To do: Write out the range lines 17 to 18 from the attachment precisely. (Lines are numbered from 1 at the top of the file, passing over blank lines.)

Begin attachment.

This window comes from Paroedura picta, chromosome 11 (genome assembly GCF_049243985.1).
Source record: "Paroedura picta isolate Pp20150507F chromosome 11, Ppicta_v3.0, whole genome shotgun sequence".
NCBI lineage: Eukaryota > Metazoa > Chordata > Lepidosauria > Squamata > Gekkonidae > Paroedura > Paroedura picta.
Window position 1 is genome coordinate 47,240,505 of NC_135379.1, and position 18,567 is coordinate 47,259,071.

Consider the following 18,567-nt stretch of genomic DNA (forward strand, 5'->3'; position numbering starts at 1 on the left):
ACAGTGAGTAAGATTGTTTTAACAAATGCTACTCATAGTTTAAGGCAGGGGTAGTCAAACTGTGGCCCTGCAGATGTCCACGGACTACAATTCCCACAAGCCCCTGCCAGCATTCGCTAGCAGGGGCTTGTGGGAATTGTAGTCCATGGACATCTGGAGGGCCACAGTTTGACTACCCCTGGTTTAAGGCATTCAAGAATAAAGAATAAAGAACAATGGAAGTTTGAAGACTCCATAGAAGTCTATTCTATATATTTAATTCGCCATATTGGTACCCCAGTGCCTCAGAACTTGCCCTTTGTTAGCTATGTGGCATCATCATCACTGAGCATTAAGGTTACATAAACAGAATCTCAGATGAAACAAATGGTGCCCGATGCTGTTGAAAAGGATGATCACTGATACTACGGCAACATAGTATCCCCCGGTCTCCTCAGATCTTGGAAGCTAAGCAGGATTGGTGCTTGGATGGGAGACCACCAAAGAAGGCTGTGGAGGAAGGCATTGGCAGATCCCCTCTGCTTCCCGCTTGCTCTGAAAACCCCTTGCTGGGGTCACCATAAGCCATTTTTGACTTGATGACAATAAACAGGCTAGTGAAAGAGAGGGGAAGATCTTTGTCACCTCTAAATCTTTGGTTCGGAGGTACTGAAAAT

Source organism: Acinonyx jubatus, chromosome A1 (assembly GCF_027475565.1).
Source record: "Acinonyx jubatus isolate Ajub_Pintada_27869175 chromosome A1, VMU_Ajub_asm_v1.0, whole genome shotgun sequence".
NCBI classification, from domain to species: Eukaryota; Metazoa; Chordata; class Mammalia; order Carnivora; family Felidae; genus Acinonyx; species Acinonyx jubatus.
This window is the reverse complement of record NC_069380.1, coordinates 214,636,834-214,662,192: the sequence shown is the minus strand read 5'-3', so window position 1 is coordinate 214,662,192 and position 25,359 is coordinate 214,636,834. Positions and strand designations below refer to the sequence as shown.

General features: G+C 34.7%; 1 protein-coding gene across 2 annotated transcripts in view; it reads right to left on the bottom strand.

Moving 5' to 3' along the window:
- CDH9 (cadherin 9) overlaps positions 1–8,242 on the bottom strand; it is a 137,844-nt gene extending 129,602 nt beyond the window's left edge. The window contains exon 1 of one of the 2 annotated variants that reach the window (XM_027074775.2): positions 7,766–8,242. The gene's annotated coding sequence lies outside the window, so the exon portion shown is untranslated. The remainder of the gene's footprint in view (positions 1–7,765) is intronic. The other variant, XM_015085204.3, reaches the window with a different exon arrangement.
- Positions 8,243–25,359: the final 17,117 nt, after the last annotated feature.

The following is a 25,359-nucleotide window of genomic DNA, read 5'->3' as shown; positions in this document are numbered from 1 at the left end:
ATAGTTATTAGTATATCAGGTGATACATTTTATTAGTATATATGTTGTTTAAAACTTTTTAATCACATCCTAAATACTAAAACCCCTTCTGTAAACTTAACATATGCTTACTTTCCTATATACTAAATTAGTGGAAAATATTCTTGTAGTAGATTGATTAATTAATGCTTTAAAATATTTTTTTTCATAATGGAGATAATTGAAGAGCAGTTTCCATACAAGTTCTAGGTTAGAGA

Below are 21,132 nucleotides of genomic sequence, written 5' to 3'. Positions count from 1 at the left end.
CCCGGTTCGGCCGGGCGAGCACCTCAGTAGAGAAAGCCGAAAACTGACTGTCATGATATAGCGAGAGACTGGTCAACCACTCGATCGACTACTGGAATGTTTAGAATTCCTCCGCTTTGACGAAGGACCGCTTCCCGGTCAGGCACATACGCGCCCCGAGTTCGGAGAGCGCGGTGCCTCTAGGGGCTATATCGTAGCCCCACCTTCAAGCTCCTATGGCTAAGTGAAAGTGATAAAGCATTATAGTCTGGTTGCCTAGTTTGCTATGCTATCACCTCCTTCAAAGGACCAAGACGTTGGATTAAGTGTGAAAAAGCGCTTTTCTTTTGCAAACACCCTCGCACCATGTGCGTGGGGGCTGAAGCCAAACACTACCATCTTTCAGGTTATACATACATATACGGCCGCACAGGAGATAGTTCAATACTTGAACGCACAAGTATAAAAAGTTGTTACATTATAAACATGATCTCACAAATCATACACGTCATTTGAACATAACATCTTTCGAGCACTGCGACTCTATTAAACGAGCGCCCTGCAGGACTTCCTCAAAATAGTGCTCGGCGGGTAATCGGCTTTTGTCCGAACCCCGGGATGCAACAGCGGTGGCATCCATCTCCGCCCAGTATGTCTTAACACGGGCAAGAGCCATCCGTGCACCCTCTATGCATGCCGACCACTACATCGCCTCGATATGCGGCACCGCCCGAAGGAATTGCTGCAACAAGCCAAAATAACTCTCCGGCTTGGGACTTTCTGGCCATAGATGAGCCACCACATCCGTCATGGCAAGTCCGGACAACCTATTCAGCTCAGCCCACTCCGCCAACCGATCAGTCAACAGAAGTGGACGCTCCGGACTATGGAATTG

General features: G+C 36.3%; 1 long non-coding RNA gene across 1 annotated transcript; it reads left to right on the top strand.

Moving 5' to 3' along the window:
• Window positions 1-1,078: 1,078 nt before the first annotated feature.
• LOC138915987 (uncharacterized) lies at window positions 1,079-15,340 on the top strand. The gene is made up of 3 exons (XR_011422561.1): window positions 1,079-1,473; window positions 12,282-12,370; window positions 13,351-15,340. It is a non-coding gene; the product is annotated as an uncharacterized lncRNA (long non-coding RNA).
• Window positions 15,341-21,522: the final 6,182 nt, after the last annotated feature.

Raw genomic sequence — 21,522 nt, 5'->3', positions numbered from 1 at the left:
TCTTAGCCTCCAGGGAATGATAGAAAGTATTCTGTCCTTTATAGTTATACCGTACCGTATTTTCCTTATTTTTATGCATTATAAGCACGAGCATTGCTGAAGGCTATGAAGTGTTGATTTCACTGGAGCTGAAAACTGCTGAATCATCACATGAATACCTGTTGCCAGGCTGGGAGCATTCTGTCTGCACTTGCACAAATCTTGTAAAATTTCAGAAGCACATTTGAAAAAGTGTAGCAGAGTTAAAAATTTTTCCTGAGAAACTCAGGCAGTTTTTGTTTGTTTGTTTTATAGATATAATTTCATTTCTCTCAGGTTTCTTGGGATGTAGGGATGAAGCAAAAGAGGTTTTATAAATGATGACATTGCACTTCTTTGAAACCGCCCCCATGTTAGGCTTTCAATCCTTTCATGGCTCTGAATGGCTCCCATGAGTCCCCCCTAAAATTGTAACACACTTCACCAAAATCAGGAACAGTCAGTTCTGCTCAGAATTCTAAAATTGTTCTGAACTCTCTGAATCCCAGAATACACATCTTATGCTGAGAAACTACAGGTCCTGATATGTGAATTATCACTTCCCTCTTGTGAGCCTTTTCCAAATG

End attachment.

Below are 21,132 nucleotides of genomic sequence, written 5' to 3'. Positions count from 1 at the left end.
CCCGGTTCGGCCGGGCGAGCACCTCAGTAGAGAAAGCCGAAAACTGACTGTCATGATATAGCGAGAGACTGGTCAACCACTCGATCGACTACTGGAATGTTTAGAATTCCTCCGCTTTGACGAAGGACCGCTTCCCGGTCAGGCACATACGCGCCCCGAGTTCGGAGAGCGCGGTGCCTCTAGGGGCTATATCGTAGCCCCACCTTCAAGCTCCTATGGCTAAGTGAAAGTGATAAAGCATTATAGTCTGGTTGCCTAGTTTGCTATGCTATCACCTCCTTCAAAGGACCAAGACGTTGGATTAAGTGTGAAAAAGCGCTTTTCTTTTGCAAACACCCTCGCACCATGTGCGTGGGGGCTGAAGCCAAACACTACCATCTTTCAGGTTATACATACATATACGGCCGCACAGGAGATAGTTCAATACTTGAACGCACAAGTATAAAAAGTTGTTACATTATAAACATGATCTCACAAATCATACACGTCATTTGAACATAACATCTTTCGAGCACTGCGACTCTATTAAACGAGCGCCCTGCAGGACTTCCTCAAAATAGTGCTCGGCGGGTAATCGGCTTTTGTCCGAACCCCGGGATGCAACAGCGGTGGCATCCATCTCCGCCCAGTATGTCTTAACACGGGCAAGAGCCATCCGTGCACCCTCTATGCATGCCGACCACTACATCGCCTCGATATGCGGCACCGCCCGAAGGAATTGCTGCAACAAGCCAAAATAACTCTCCGGCTTGGGACTTTCTGGCCATAGATGAGCCACCACATCCGTCATGGCAAGTCCGGACAACCTATTCAGCTCAGCCCACTCCGCCAACCGATCAGTCAACAGAAGTGGACGCTCCGGACTATGGAATTG